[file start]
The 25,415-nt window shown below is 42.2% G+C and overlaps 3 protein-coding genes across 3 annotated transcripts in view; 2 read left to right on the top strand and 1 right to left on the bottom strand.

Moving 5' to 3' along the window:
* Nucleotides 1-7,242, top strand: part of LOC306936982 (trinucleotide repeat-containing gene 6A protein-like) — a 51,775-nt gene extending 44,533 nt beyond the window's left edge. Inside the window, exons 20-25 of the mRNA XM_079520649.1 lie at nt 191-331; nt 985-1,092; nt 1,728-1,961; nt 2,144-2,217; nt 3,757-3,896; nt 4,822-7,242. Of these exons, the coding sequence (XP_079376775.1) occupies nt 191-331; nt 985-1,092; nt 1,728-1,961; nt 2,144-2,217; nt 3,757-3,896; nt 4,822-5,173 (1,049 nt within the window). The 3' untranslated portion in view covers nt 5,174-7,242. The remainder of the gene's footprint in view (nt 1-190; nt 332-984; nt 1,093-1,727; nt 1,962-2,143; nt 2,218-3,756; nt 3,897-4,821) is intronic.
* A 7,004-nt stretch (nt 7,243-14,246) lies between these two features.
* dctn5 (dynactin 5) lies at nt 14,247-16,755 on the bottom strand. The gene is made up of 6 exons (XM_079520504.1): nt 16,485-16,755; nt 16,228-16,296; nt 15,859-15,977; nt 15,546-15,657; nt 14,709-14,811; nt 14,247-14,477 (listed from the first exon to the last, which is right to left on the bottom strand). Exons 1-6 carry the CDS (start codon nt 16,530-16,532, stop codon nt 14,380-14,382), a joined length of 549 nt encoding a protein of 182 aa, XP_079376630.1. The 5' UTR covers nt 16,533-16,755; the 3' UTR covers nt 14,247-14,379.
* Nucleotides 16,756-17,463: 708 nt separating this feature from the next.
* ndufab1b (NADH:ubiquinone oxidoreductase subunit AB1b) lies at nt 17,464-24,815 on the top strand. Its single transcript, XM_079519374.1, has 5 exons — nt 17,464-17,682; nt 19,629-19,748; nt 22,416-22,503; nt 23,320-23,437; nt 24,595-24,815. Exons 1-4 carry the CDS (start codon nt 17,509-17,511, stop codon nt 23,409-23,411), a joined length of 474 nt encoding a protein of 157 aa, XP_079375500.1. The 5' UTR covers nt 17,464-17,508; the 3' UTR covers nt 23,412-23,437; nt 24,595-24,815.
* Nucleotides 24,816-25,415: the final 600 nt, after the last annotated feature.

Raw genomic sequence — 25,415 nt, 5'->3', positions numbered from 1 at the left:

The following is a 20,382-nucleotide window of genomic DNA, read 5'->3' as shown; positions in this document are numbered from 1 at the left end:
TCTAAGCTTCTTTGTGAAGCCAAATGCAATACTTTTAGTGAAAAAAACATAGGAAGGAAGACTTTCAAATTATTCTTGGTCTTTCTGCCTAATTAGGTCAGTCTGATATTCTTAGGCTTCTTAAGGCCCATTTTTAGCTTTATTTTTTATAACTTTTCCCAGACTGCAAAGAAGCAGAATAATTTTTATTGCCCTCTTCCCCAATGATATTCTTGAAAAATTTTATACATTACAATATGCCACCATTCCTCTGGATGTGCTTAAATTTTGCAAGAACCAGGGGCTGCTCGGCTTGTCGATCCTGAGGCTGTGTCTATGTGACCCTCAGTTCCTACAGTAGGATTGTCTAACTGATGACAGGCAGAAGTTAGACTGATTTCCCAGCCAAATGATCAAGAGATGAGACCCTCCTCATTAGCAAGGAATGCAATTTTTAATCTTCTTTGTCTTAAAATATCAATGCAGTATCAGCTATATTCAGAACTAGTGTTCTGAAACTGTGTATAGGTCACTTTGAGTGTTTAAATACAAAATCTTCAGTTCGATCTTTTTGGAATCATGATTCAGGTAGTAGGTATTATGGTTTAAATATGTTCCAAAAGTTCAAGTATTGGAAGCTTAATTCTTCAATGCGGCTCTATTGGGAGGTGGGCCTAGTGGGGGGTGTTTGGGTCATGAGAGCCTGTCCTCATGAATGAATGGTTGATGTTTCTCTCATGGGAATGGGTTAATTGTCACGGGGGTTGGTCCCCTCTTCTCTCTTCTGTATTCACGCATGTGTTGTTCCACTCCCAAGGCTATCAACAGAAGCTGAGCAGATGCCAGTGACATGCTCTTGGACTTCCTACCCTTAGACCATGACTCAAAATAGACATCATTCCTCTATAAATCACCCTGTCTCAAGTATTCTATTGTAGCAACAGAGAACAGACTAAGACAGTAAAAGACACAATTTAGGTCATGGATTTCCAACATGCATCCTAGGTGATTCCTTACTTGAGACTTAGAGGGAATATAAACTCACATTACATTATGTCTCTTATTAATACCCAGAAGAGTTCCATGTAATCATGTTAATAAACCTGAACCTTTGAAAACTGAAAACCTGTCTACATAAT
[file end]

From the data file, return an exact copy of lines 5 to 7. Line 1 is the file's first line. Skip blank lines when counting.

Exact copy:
* dctn5 (dynactin 5) lies at nt 14,247-16,755 on the bottom strand. The gene is made up of 6 exons (XM_079520504.1): nt 16,485-16,755; nt 16,228-16,296; nt 15,859-15,977; nt 15,546-15,657; nt 14,709-14,811; nt 14,247-14,477 (listed from the first exon to the last, which is right to left on the bottom strand). Exons 1-6 carry the CDS (start codon nt 16,530-16,532, stop codon nt 14,380-14,382), a joined length of 549 nt encoding a protein of 182 aa, XP_079376630.1. The 5' UTR covers nt 16,533-16,755; the 3' UTR covers nt 14,247-14,379.
* Nucleotides 16,756-17,463: 708 nt separating this feature from the next.
* ndufab1b (NADH:ubiquinone oxidoreductase subunit AB1b) lies at nt 17,464-24,815 on the top strand. Its single transcript, XM_079519374.1, has 5 exons — nt 17,464-17,682; nt 19,629-19,748; nt 22,416-22,503; nt 23,320-23,437; nt 24,595-24,815. Exons 1-4 carry the CDS (start codon nt 17,509-17,511, stop codon nt 23,409-23,411), a joined length of 474 nt encoding a protein of 157 aa, XP_079375500.1. The 5' UTR covers nt 17,464-17,508; the 3' UTR covers nt 23,412-23,437; nt 24,595-24,815.